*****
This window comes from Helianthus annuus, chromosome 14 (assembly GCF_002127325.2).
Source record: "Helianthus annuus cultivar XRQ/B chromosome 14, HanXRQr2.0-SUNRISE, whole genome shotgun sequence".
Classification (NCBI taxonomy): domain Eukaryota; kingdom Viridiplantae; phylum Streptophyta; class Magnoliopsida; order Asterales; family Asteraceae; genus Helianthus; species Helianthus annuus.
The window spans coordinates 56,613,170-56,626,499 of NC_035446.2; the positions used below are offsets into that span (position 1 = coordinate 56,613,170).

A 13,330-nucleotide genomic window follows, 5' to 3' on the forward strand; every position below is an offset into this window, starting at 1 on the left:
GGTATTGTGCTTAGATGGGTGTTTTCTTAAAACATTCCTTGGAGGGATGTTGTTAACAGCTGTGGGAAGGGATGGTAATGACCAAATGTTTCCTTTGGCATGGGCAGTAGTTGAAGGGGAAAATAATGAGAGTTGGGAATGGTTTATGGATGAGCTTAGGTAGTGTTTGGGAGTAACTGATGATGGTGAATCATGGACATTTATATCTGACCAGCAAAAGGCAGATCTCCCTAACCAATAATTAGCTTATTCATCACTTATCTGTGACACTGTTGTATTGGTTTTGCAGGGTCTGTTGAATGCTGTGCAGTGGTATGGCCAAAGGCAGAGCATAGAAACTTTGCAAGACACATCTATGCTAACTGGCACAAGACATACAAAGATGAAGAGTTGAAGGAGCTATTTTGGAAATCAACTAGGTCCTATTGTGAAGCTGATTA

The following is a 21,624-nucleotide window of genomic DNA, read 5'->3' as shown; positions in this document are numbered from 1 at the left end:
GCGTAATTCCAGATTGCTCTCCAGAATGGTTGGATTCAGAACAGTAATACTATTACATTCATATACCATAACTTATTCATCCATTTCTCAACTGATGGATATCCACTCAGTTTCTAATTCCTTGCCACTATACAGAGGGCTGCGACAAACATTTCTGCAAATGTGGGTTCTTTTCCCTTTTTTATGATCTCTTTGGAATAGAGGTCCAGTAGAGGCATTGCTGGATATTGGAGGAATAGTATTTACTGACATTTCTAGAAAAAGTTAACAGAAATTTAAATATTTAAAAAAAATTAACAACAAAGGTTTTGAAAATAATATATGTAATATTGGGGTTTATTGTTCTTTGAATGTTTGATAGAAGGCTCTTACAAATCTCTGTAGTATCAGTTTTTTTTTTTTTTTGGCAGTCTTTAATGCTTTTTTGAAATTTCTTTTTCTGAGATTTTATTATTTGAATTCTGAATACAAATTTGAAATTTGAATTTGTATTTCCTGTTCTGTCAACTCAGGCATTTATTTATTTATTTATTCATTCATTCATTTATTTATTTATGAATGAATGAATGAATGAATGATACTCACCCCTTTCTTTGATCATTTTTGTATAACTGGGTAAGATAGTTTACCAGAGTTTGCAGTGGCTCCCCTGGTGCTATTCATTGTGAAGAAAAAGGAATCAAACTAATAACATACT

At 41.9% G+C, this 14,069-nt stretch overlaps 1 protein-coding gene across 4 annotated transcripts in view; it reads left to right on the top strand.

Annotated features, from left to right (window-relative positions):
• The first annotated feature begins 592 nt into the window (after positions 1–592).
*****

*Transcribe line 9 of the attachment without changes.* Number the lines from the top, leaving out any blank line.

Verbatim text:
At 41.9% G+C, this 14,069-nt stretch overlaps 1 protein-coding gene across 4 annotated transcripts in view; it reads left to right on the top strand.